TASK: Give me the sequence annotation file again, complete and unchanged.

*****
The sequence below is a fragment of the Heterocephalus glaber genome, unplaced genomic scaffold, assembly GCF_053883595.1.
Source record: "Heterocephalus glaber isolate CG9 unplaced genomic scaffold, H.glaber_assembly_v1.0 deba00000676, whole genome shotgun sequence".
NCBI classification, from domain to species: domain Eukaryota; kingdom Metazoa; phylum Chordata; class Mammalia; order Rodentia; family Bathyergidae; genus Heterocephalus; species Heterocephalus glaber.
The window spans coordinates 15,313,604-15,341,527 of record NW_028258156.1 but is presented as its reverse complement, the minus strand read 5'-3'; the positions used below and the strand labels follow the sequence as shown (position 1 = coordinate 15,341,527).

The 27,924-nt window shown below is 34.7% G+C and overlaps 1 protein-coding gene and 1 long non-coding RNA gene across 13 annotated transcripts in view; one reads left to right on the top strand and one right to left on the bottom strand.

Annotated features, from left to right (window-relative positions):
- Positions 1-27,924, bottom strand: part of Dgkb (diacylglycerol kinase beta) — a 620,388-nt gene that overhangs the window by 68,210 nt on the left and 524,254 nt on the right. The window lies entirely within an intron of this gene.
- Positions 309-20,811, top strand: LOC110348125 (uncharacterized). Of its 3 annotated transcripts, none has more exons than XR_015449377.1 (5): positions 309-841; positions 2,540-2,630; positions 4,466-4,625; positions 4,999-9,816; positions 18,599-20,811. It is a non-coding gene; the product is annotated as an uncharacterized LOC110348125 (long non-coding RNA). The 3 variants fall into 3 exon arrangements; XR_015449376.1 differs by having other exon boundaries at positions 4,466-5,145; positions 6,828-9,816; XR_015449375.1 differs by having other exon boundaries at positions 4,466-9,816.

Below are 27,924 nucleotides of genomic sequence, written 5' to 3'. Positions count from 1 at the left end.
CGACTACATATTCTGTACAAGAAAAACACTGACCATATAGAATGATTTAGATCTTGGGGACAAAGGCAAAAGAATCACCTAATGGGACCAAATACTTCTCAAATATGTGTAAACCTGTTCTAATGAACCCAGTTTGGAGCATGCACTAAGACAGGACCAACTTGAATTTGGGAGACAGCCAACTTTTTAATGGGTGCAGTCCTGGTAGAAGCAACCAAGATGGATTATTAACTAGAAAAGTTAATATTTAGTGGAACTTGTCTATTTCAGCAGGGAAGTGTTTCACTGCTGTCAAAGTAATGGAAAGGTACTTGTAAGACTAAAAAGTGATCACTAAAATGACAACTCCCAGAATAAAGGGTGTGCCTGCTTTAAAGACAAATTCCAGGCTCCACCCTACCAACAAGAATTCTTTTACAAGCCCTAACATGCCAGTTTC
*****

The sequence below is a fragment of the Heterocephalus glaber genome, unplaced genomic scaffold, assembly GCF_053883595.1.
Source record: "Heterocephalus glaber isolate CG9 unplaced genomic scaffold, H.glaber_assembly_v1.0 deba00000676, whole genome shotgun sequence".
NCBI classification, from domain to species: domain Eukaryota; kingdom Metazoa; phylum Chordata; class Mammalia; order Rodentia; family Bathyergidae; genus Heterocephalus; species Heterocephalus glaber.
The window spans coordinates 15,313,604-15,341,527 of record NW_028258156.1 but is presented as its reverse complement, the minus strand read 5'-3'; the positions used below and the strand labels follow the sequence as shown (position 1 = coordinate 15,341,527).

The 27,924-nt window shown below is 34.7% G+C and overlaps 1 protein-coding gene and 1 long non-coding RNA gene across 13 annotated transcripts in view; one reads left to right on the top strand and one right to left on the bottom strand.

Annotated features, from left to right (window-relative positions):
- Positions 1-27,924, bottom strand: part of Dgkb (diacylglycerol kinase beta) — a 620,388-nt gene that overhangs the window by 68,210 nt on the left and 524,254 nt on the right. The window lies entirely within an intron of this gene.
- Positions 309-20,811, top strand: LOC110348125 (uncharacterized). Of its 3 annotated transcripts, none has more exons than XR_015449377.1 (5): positions 309-841; positions 2,540-2,630; positions 4,466-4,625; positions 4,999-9,816; positions 18,599-20,811. It is a non-coding gene; the product is annotated as an uncharacterized LOC110348125 (long non-coding RNA). The 3 variants fall into 3 exon arrangements; XR_015449376.1 differs by having other exon boundaries at positions 4,466-5,145; positions 6,828-9,816; XR_015449375.1 differs by having other exon boundaries at positions 4,466-9,816.

Below are 27,924 nucleotides of genomic sequence, written 5' to 3'. Positions count from 1 at the left end.
CGACTACATATTCTGTACAAGAAAAACACTGACCATATAGAATGATTTAGATCTTGGGGACAAAGGCAAAAGAATCACCTAATGGGACCAAATACTTCTCAAATATGTGTAAACCTGTTCTAATGAACCCAGTTTGGAGCATGCACTAAGACAGGACCAACTTGAATTTGGGAGACAGCCAACTTTTTAATGGGTGCAGTCCTGGTAGAAGCAACCAAGATGGATTATTAACTAGAAAAGTTAATATTTAGTGGAACTTGTCTATTTCAGCAGGGAAGTGTTTCACTGCTGTCAAAGTAATGGAAAGGTACTTGTAAGACTAAAAAGTGATCACTAAAATGACAACTCCCAGAATAAAGGGTGTGCCTGCTTTAAAGACAAATTCCAGGCTCCACCCTACCAACAAGAATTCTTTTACAAGCCCTAACATGCCAGTTTC